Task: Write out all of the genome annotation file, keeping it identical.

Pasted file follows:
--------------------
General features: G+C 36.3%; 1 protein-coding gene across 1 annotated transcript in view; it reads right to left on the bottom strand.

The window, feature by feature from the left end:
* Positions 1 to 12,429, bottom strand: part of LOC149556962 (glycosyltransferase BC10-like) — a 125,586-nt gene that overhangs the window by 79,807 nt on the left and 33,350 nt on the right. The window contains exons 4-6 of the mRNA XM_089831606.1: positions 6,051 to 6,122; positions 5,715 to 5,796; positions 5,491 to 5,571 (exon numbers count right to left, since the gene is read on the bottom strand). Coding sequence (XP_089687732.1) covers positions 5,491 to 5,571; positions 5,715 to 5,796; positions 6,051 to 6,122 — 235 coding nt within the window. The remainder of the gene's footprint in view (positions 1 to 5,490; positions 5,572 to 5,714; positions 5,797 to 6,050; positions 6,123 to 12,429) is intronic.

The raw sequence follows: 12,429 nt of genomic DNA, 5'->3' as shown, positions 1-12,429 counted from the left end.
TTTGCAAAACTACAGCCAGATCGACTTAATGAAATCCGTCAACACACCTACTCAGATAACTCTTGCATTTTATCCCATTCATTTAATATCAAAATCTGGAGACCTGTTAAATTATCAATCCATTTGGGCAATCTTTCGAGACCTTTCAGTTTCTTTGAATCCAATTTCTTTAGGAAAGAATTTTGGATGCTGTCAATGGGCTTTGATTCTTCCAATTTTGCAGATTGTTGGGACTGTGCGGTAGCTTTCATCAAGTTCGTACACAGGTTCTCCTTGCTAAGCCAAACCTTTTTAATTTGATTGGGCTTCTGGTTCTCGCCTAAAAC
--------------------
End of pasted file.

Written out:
General features: G+C 36.3%; 1 protein-coding gene across 1 annotated transcript in view; it reads right to left on the bottom strand.

The window, feature by feature from the left end:
* Positions 1 to 12,429, bottom strand: part of LOC149556962 (glycosyltransferase BC10-like) — a 125,586-nt gene that overhangs the window by 79,807 nt on the left and 33,350 nt on the right. The window contains exons 4-6 of the mRNA XM_089831606.1: positions 6,051 to 6,122; positions 5,715 to 5,796; positions 5,491 to 5,571 (exon numbers count right to left, since the gene is read on the bottom strand). Coding sequence (XP_089687732.1) covers positions 5,491 to 5,571; positions 5,715 to 5,796; positions 6,051 to 6,122 — 235 coding nt within the window. The remainder of the gene's footprint in view (positions 1 to 5,490; positions 5,572 to 5,714; positions 5,797 to 6,050; positions 6,123 to 12,429) is intronic.

The raw sequence follows: 12,429 nt of genomic DNA, 5'->3' as shown, positions 1-12,429 counted from the left end.
TTTGCAAAACTACAGCCAGATCGACTTAATGAAATCCGTCAACACACCTACTCAGATAACTCTTGCATTTTATCCCATTCATTTAATATCAAAATCTGGAGACCTGTTAAATTATCAATCCATTTGGGCAATCTTTCGAGACCTTTCAGTTTCTTTGAATCCAATTTCTTTAGGAAAGAATTTTGGATGCTGTCAATGGGCTTTGATTCTTCCAATTTTGCAGATTGTTGGGACTGTGCGGTAGCTTTCATCAAGTTCGTACACAGGTTCTCCTTGCTAAGCCAAACCTTTTTAATTTGATTGGGCTTCTGGTTCTCGCCTAAAAC